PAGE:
This was not the position Central Michigan (1-5, 0-2 MAC West) expected to be in at his point in the season when looking at the 2022 calendar prior to the start of the year, but it’s the position they’re in, needing a win to stop the bleeding against a historically-vulnerable Akron (1-5, 0-2 MAC East) squad on the road to keep their hopes of being in the postseason alive.
Both teams are in the midst of long losing streaks, with CMU on a three-game streak and Akron on a five-game slide, and need a win to preserve any semblance of hope for the second half of the 2022 season.
With CMU and Akron both needing a vital result, we delve into the state of both programs heading into Saturday:
- Time and Date: Saturday, October 15, 2022, at noon Eastern time.
- Network: ESPN+ (A subscription is required for viewing.)
- Location: Summa Field at InfoCision Stadium in Akron, Ohio
- Spread/Total: Central is a 13.5-point road favorite, with an over/under of 59, per OddsShark.
- All-time series: CMU leads the all-time conference series 17-10-1, taking home a 45-24 victory against the Zips in 2019 the last time the two teams faced off.
Getting to know the Chippewas
CMU was selected to finish third in their division in the preseason media polls, with an outside chance to win the MAC title outright, but this season has played out in the exact opposite way, one loss away from being in danger of missing the preseason unless there’s a quick turnaround.
By the numbers, this is still largely the same team it was last season, with one of the league’s more efficient offenses and a defense predicated on causing turnovers and forcing punts. By the results, it’s a team which has gotten most of its yards playing from behind in games which were largely decided and has had negative turnover luck while allowing several big plays per game on defense.
The regression is most evident on offense, as they’ve struggled to replace the production of two first-team all-MAC tackles and two first-team all-MAC receivers. A Top 25 unit last season, the offensive output is now fairly average, sitting 67th of 131 programs.
Daniel Richardson has especially struggled, completing just 55 percent of his passes for 1,586 yards, though he has thrown 12 touchdowns and thrown four interceptions. Maryland transfer Carlos Carriere (33 rec., 379 yards, two touchdowns) and tight end Joel Wilson (31 rec., 319 yards, four touchdowns) have been the most reliable options at receiver, with a litany of other receivers, including Jalen McGaughy, Noah Koenigsknect and Finn Hogan fighting for reps.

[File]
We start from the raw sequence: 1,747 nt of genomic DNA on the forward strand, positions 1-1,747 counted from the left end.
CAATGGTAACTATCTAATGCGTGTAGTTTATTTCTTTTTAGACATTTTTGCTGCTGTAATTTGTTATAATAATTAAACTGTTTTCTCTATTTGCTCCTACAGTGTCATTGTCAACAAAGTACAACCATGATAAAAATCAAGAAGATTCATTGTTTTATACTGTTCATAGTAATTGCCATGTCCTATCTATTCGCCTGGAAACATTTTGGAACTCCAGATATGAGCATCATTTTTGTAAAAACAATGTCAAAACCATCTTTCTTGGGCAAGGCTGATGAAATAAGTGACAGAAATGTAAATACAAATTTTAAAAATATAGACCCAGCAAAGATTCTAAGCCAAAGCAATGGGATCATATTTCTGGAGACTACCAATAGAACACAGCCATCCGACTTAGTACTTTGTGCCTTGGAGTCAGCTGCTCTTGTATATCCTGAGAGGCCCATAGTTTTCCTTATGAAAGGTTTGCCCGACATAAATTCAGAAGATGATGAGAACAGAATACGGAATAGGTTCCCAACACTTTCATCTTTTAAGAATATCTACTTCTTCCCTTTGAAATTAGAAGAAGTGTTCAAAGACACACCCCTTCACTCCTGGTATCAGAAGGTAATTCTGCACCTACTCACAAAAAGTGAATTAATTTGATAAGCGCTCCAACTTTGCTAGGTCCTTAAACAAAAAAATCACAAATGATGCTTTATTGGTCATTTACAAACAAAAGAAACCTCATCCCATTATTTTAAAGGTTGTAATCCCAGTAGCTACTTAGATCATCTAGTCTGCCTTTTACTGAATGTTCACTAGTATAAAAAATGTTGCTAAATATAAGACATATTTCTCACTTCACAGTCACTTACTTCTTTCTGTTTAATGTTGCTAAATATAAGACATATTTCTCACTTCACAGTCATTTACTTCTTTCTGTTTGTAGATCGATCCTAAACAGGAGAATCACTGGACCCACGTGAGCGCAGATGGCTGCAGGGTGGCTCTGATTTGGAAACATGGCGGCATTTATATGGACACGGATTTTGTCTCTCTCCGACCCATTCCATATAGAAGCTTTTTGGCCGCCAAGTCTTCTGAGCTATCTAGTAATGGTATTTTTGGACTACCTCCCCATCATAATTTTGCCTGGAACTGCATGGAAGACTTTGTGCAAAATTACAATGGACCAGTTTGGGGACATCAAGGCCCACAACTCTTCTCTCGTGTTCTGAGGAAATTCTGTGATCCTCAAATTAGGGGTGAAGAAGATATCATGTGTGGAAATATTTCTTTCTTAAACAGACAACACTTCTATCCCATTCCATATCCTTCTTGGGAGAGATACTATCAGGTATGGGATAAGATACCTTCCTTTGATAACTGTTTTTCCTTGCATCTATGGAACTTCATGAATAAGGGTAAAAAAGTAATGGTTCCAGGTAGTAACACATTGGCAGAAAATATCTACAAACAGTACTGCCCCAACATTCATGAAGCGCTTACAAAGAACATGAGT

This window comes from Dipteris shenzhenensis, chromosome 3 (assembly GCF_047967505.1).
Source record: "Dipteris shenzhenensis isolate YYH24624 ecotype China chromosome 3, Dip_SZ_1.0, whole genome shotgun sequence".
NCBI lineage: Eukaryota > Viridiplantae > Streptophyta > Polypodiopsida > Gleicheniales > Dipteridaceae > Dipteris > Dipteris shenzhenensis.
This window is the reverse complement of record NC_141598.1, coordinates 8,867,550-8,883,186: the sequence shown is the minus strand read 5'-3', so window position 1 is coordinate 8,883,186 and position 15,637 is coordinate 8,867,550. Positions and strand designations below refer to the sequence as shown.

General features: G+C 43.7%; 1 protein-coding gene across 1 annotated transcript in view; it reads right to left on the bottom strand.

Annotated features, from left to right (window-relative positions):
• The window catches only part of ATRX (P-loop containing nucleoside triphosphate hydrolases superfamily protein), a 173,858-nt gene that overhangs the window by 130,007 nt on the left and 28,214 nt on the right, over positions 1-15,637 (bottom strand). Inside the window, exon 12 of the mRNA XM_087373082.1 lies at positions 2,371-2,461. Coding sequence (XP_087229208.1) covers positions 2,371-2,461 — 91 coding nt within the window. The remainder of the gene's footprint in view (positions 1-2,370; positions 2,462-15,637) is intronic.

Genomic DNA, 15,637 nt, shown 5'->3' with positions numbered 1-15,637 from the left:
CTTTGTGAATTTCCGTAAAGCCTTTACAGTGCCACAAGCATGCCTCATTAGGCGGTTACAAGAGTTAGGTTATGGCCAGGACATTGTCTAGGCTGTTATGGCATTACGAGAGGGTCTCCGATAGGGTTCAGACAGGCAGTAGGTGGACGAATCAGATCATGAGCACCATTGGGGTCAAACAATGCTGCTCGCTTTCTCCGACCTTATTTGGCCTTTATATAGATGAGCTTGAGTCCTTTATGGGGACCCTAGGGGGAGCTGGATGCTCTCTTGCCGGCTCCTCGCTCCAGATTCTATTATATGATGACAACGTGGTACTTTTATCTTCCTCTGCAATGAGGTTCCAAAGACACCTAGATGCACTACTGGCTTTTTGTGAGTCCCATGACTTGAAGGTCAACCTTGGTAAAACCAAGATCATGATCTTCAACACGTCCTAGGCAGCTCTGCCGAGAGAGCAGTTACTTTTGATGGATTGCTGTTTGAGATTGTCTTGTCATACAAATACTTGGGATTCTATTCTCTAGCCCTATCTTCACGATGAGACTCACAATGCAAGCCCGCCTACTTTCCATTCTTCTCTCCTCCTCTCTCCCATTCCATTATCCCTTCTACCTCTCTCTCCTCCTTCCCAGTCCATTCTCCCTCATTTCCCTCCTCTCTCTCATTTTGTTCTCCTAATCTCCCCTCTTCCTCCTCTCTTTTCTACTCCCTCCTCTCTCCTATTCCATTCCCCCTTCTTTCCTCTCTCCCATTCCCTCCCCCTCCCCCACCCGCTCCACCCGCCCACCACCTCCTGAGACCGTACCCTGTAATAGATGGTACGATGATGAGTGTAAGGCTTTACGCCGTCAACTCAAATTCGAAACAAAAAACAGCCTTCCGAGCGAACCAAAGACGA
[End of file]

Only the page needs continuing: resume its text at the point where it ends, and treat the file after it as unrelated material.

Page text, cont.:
The running game has also experienced a steep decline in performance due to offensive line issues, with Lew Nichols at 469 yards and six touchdowns on 132 carries for 3.6 yards per game (over 1.6 yards per rush lower than his 2021 pace.) Myles Bailey (7.4 YPC) and Marion Lukes (9.9 YPC) have found more run, but they’re utilized differently as well, bouncing outside more.
The defense lost all but a handful of starters from their 2021 roster and it’s reflected in the statistics, as they’ve given up 25 opposing touchdowns (whereas most teams in their range are in the mid-teens) despite giving up 382.2 yards per game, which suggests a lot of miscommunication leading to big gains and scores for opponents.
Defensive end Thomas Incoom continues to lead the CMU defense as a highlight player, with 25 tackles, leading the Chips with nine tackles-for-loss and five sacks, clearing the second-place defender by 3.5 sacks in that statistic.
The defensive backfield quartet of Donte Kent (25 tackles, one tackle-for-loss and sack, seven pass break-ups, one forced fumble), Ronald Kent Jr. (27 tackles, one tackle-for-loss, five pass break-ups), De’Javion Stephney (21 tackles, five pass break-ups) and Trey Jones (36 tackles, 2.5 tackles-for-loss, one interception, one pass break-up) are still gelling together after a shaky start, but did tighten up last week.
CMU has had some woeful kicking issues, with two placekickers combining to go 3-of-9. Josh Rolston picked up his first start last week, but is still fighting with the previous incumbent Marshall Meeder for reps after struggling vs. Ball State. Special teams coverage and return units have also been uneven, with several lost fumbles on muffed punts— but also exhibiting several nice returns by Jordyn Williams.